Student Initiated Program Encourages Local Youth

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Girls at Ray Miller Elementary School in Kirksville excitedly wait for Tuesday afternoons. Homeroom teachers release their students at 3:30 p.m. and the fun begins. The girls come running down the hallway looking for their instructors, Ellen Atwood, Erin Cicotte and Tara Dorenkamp to start their favorite activity, Happy Feet Running Club.

Happy Feet Running Club is a weekly after-school program that takes place at Ray Miller Elementary. Around 20 girls in third through fifth grade participate in the running club, which aims to raise health awareness and self-esteem through exercising and healthy eating. In the program, girls keep their own personal health journals as well as participate in different exercises and activities. In their journals, the girls log their exercising activities and read about healthy food facts.

Amanda Brown (’11), a former Truman track athlete, learned about the program from Carol Goodrow’s book, “Happy Feet Health Food: Your Child’s First Journal of Exercise and Healthy Eating,” and she wanted to bring it to the Kirksville community. Brown was never able to implement the program because she had track practice every day after school, so in the spring of 2011, Atwood stepped in to help get it started.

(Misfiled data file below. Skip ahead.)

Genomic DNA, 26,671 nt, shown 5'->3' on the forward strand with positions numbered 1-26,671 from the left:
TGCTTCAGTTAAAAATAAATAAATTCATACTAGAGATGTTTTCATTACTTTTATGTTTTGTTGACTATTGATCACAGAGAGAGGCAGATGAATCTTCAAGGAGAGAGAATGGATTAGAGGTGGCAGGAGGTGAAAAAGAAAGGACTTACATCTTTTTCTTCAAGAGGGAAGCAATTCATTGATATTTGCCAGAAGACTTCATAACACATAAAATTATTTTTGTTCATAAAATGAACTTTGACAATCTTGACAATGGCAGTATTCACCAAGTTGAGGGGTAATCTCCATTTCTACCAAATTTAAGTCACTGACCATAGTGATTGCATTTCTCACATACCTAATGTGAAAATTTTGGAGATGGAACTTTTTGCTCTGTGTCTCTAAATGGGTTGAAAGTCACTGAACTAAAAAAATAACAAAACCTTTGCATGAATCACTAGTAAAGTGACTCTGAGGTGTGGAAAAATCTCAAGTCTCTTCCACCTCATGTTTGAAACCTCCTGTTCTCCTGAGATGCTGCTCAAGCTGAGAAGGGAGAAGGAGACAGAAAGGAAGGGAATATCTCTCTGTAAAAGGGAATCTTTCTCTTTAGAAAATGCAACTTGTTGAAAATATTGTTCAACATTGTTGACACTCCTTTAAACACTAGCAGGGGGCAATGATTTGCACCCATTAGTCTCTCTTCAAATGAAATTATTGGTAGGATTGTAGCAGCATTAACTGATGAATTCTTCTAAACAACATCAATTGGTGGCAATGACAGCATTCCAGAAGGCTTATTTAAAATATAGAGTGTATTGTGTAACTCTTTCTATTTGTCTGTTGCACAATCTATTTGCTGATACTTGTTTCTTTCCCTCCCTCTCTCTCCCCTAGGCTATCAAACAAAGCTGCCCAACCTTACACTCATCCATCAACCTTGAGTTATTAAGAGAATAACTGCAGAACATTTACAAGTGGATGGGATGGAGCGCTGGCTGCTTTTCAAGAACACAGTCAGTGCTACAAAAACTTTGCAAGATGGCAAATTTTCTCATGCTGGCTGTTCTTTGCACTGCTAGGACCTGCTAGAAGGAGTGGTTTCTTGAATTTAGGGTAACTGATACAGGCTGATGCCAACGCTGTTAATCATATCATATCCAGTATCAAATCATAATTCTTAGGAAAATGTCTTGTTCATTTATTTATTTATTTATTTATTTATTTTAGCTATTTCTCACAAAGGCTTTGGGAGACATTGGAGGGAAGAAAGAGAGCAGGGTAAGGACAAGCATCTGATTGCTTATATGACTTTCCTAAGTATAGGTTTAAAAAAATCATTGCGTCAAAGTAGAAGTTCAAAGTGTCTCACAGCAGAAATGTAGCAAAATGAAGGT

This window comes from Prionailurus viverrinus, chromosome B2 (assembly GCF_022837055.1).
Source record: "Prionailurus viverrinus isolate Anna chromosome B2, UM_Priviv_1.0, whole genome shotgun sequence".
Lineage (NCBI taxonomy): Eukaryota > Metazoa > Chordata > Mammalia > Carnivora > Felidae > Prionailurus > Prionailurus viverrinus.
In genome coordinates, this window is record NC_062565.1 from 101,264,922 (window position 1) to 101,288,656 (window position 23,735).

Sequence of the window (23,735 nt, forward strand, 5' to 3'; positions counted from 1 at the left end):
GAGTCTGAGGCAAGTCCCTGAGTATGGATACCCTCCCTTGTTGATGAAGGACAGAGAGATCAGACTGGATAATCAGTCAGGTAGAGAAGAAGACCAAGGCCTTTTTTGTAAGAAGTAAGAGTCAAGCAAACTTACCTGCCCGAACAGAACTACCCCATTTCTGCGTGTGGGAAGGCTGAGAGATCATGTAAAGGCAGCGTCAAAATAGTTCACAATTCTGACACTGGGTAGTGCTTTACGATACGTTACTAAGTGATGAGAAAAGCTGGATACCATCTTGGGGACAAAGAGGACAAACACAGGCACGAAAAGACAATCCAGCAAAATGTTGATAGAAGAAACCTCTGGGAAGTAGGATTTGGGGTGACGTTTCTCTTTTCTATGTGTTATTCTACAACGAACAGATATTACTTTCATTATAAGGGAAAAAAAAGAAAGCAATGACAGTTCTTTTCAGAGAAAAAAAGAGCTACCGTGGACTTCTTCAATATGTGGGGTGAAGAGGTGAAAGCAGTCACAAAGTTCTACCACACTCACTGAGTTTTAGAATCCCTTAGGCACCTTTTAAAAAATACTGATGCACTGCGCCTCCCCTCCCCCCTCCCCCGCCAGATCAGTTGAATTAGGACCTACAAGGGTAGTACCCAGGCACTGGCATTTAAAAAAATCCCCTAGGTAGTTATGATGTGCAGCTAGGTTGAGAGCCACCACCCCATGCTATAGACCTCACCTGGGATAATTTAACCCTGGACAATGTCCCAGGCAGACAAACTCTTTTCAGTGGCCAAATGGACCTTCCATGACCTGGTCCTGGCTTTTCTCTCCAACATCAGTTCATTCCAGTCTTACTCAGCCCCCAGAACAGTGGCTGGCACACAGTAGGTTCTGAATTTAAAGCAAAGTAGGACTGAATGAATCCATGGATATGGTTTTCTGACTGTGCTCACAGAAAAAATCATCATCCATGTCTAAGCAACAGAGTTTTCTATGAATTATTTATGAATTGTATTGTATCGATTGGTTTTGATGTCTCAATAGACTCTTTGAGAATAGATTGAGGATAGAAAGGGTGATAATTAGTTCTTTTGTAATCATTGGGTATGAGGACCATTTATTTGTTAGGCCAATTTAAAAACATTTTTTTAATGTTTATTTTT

“Amanda wanted to bring this program here because she participated in varsity cross country and track, and running was a big part of her life,” Atwood said. “I think she wanted to share her life experience of running with younger girls.”

Tara Dorenkamp runs with students from Ray Miller Elementary School during a session of Happy Feet Running Club this spring. The club, organized by Truman students, aims to help young girls create healthy lifestyles.

Tara Dorenkamp runs with students from Ray Miller Elementary School during a session of Happy Feet Running Club this spring. The club, organized by Truman students, aims to help young girls create healthy lifestyles.

Liz Wilkinson (’13) and Katrina DeCosta (’13) originally helped Atwood (’14), and as older instructors have prepared to graduate, they have groomed younger students to take over the program. Dorenkamp and Cicotte learned from Atwood this past year and will continue the program again in the fall.

“The girls love Happy Feet. It gives them a break from their normal after-school routine,” Dorenkamp said. “They used to have Happy Feet on Mondays, and a third grader said ‘I hated Mondays until it was Happy Feet day!’”

Instructors start out each session by reviewing journals with the girls. Then they usually head outside to the bike path for a jog before starting an activity, such as soccer or relay races. Events conclude with the group discussing a health food fact for the day.

When the weather does not cooperate, both the instructors and “happy feeters” get creative with ways to exercise indoors. Activities have included splitting into teams and seeing which group can keep a balloon in the air the longest, or watching Disney musicals and doing different exercises every time a song plays.

Thanks to the idea of one student and the help of a few others, Happy Feet has paved the way towards a healthy future for the young girls who have participated in the program.

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